Through 2019 and into 2020, and working in conjunction with another AONB sister project, Woods for Water, works to install £50,000 of Nature-Based Solutions on farms in two sub-catchments close to the Culm catchment, are now complete.

The Corry and Coly Natural Flood Management (NFM) Project focuses on the two sub-catchments of the river Axe, in the East Devon area. Both sub-catchments have properties in settlements (Dalwood and Colyton) that are at risk from flooding and there are water quality issues. Part 1 of a 2 year project has just completed, to tackle these issues and deliver multi-objectives, including for biodiversity and providing climate change resilience.

The first stage, in 2018, was to use a theoretical model developed by the Environment Agency, that identifies the opportunity areas for interventions that will help address flood risk and deliver other objectives. However, we needed to know whether the opportunity areas identified through this model were technically/practically feasible, or whether the landowners were keen to install interventions.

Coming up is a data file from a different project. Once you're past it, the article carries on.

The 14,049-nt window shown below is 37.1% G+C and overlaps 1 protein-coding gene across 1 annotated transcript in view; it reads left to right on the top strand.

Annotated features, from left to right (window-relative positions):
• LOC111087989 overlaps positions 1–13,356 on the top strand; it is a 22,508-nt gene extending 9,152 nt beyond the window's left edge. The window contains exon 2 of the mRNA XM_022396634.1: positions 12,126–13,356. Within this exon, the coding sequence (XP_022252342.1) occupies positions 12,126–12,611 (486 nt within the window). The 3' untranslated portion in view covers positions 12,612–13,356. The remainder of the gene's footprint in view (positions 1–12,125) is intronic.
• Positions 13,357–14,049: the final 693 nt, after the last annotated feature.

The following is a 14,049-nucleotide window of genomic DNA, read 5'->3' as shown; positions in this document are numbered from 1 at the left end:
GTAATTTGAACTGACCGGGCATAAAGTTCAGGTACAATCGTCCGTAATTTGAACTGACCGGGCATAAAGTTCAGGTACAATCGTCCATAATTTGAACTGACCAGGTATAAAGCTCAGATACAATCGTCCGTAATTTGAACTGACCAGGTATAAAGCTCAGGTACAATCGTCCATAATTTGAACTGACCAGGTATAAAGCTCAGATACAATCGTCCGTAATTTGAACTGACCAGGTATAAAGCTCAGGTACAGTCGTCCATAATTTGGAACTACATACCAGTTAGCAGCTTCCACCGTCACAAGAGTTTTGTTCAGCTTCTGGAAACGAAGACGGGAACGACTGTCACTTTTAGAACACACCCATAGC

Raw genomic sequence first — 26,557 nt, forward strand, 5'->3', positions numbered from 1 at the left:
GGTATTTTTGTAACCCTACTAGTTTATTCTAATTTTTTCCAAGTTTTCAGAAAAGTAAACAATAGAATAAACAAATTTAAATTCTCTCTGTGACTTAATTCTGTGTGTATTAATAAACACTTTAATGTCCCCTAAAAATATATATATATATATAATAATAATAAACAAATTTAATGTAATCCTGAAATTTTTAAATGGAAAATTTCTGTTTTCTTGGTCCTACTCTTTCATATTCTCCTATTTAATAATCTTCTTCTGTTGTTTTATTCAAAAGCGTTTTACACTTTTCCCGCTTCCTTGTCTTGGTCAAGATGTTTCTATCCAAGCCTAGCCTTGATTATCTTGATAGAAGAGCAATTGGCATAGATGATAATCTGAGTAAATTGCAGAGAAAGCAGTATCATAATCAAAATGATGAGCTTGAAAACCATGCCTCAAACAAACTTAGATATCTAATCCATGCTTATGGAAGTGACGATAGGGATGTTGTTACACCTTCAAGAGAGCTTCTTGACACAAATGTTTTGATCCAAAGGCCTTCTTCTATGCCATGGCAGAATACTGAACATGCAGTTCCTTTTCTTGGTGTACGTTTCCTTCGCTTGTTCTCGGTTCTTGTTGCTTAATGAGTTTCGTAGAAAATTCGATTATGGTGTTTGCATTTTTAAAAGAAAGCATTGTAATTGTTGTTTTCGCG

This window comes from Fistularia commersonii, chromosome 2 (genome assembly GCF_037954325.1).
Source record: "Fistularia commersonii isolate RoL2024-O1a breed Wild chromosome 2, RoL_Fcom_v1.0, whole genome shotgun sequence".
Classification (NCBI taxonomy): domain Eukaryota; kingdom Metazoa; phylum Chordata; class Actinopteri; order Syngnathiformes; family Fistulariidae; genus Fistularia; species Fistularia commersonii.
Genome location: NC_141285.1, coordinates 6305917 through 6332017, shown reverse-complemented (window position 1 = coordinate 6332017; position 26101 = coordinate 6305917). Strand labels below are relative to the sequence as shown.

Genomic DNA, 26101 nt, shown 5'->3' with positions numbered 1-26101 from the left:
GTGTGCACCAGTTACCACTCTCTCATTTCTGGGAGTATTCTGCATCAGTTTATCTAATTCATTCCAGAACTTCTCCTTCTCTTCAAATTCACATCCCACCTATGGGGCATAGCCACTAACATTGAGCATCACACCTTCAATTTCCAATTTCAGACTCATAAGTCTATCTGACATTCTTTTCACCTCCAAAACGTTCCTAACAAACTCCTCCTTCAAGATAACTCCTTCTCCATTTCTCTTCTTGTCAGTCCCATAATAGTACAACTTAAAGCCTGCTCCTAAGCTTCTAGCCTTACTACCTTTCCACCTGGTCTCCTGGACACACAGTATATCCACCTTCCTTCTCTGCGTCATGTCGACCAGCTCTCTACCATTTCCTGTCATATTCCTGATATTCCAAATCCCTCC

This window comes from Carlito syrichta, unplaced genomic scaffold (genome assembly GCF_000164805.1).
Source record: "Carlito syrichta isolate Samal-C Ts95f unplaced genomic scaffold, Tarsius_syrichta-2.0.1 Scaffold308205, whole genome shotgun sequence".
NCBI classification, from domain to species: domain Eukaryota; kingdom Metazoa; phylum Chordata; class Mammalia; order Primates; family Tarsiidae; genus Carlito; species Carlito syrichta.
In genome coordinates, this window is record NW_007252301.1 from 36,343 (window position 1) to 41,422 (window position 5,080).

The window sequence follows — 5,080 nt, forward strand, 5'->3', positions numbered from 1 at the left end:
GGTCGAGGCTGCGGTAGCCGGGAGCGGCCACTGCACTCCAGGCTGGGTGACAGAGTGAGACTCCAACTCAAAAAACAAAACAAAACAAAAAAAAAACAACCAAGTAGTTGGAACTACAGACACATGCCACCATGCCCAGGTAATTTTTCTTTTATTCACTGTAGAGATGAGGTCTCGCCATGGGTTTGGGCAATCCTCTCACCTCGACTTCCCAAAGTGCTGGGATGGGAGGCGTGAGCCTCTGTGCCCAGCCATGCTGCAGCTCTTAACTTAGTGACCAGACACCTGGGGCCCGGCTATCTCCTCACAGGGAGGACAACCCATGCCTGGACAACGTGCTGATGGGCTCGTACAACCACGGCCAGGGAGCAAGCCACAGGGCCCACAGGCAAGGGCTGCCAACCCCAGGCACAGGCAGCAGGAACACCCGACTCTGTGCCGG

By walking parts of the sub-catchments with each of the landowners in the area, the practical feasibility was assessed and a ‘working with natural processes design plan’ produced, drilling-down and ‘making real’ the WWNP dataset.

Hydrological monitoring allows us to see the results (see video below). We have linked up with two facilitation fund groups, the Blackdown Hills Farming & Woodland Group and the East Devon Farmers Group (each 60 farmer members strong) and demonstration days have been organised.

It’s great to see how small-scale, natural interventions like this can make a difference for flooding, drought and wildlife. It’s a win-win-win scenario!

Tim Youngs, Blackdown Hills AONB Manager

Time-lapse video showing how a log dam on the River Corry slowed water during Storm Gareth in 2019


The Blackdown Hills AONB Partnership has led the project, working with the Environment Agency, Devon County Council’s Flood and Coastal Risk Team, East Devon AONB Partnership, Westcountry Rivers Trust and FWAG South West.